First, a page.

The Leupold DP Pro and the Vortex razor have the buttons inside the red dot unit itself. The Trijicon RM06 and RM07 have them set up so that they must activated in unison and with a heavy direct pressure that is unlikely in holster use.

    The Fastfire (again) and the SIG Romeo are unsuitable for serious handgun use for that very reason. Yes...I know SIG will tell you all day long and twice on Sunday how tough their Romeo red dots are...but they are not. We get a large number of SIG RX owners wanting to convert their slides to RMRs for a reason.

    3). Waterproof, Impact Proof, and Ruggedness. If an optic is not waterproof, I would disqualify it from any sort of serious usage. The Shield is a grey area as it is the only smaller sized red dot that I would consider for use on Glock 43s...but not on a full use duty weapon. If it breaks easily, or stops working due to an inadvertent impact, I would disqualify it from use.


    4). Ability to install with Back Up Cowitness Sights.
    I am astounded that some people still want to argue the point about this. The taller the Red Dot sits, the taller the cowitness sights that will be necessary. That has been the main complaint with buyers of the Glock MOS system. The cowitness sights need to be so tall that holster selection becomes a potential problem as well as lateral pressure on the front sight possibly damaging it.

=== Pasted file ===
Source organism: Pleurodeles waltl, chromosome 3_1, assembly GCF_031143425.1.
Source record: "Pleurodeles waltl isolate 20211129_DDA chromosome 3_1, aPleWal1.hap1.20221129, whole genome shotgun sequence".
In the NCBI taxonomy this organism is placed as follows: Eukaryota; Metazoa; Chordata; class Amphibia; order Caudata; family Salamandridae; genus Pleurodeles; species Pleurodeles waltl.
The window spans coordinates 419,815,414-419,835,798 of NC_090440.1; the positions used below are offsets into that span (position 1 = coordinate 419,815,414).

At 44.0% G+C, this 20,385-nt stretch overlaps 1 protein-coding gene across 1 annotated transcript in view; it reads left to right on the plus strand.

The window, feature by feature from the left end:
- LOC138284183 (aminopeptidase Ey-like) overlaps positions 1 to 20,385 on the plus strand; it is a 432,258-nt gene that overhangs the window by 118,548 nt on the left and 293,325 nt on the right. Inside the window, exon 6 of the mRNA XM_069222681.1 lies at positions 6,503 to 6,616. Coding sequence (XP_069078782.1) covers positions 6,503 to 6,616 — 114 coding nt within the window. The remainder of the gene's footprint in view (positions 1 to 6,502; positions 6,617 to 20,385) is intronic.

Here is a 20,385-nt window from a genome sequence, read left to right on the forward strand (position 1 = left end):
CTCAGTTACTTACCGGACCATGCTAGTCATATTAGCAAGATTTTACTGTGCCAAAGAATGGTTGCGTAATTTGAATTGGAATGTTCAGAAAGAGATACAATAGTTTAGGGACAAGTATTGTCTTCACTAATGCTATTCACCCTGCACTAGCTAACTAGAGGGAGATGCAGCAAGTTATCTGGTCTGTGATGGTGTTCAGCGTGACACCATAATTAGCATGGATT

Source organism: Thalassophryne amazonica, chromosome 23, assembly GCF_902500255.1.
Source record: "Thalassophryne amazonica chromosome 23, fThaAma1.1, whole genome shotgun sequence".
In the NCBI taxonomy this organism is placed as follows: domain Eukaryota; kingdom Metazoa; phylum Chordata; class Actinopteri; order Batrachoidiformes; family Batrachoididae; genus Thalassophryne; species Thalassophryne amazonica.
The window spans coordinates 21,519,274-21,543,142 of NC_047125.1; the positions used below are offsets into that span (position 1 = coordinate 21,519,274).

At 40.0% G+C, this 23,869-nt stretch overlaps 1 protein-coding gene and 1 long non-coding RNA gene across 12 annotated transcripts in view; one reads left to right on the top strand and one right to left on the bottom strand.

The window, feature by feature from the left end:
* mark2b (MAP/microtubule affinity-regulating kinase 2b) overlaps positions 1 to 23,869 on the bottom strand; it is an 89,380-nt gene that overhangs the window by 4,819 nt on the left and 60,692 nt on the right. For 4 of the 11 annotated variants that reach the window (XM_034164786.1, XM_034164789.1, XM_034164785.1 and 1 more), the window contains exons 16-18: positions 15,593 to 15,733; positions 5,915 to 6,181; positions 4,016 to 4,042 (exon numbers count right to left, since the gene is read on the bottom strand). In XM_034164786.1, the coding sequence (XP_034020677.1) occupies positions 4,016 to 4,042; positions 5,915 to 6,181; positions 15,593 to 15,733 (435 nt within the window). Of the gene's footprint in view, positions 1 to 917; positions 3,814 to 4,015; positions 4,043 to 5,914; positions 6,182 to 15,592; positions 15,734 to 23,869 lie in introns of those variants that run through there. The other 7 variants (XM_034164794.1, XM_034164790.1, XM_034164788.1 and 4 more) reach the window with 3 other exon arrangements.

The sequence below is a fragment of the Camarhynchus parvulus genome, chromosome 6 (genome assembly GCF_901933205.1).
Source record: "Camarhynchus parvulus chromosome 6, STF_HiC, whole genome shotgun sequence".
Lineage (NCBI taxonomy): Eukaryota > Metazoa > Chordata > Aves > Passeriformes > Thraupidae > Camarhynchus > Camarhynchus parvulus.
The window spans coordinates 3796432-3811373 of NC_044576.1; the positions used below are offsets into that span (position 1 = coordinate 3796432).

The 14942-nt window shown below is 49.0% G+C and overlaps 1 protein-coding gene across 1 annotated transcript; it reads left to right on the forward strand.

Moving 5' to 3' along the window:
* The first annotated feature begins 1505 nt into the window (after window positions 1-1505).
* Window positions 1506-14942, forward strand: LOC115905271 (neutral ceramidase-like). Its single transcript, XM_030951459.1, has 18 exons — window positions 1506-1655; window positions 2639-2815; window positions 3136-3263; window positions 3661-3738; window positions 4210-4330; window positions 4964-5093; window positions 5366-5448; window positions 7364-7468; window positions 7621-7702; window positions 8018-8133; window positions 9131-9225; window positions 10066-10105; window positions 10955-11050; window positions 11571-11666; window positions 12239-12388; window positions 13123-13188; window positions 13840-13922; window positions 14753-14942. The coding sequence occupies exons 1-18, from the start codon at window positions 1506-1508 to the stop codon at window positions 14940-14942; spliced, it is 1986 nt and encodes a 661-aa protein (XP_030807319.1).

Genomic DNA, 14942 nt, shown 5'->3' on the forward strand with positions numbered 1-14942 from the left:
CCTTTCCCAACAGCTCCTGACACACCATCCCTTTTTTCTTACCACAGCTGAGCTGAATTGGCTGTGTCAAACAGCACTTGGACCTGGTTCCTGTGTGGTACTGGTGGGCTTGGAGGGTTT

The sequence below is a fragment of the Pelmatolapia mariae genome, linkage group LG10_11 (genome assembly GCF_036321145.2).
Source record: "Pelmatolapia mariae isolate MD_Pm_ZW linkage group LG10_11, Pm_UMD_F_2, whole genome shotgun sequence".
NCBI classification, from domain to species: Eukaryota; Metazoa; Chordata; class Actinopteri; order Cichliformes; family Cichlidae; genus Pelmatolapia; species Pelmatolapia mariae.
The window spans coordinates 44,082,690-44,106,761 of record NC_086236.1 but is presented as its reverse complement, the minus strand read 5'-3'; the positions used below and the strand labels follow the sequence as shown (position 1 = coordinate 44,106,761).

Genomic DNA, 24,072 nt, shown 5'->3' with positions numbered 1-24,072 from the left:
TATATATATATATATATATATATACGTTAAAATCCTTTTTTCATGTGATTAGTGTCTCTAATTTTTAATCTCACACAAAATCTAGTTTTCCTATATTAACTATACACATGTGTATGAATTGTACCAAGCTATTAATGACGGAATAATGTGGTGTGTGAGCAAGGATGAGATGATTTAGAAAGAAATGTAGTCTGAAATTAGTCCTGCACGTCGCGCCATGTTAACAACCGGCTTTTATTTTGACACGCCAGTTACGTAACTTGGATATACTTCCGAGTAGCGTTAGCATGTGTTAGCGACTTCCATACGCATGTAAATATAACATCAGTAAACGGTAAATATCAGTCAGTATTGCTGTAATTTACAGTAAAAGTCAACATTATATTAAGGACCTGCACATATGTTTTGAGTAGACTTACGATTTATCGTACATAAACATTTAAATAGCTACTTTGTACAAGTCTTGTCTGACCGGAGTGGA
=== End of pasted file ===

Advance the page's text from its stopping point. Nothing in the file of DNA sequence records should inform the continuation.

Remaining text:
Some optics do not lend themselves to use with properly installed cowitness sights. The Insights MRDS for example has an “On-Off” button that would interfere with those sights, as well as being quite tall in its design.

    If you are considering advancing your skillsets and equipment to the Red Dot Pistol, take considerable time to research your choices. The bargain of the century may not be what you think, nor work as well as advertised. There is a price for quality, and there are no shortcuts to it. As the old TV ad noted, “You can pay now…or you can pay twice as much later”.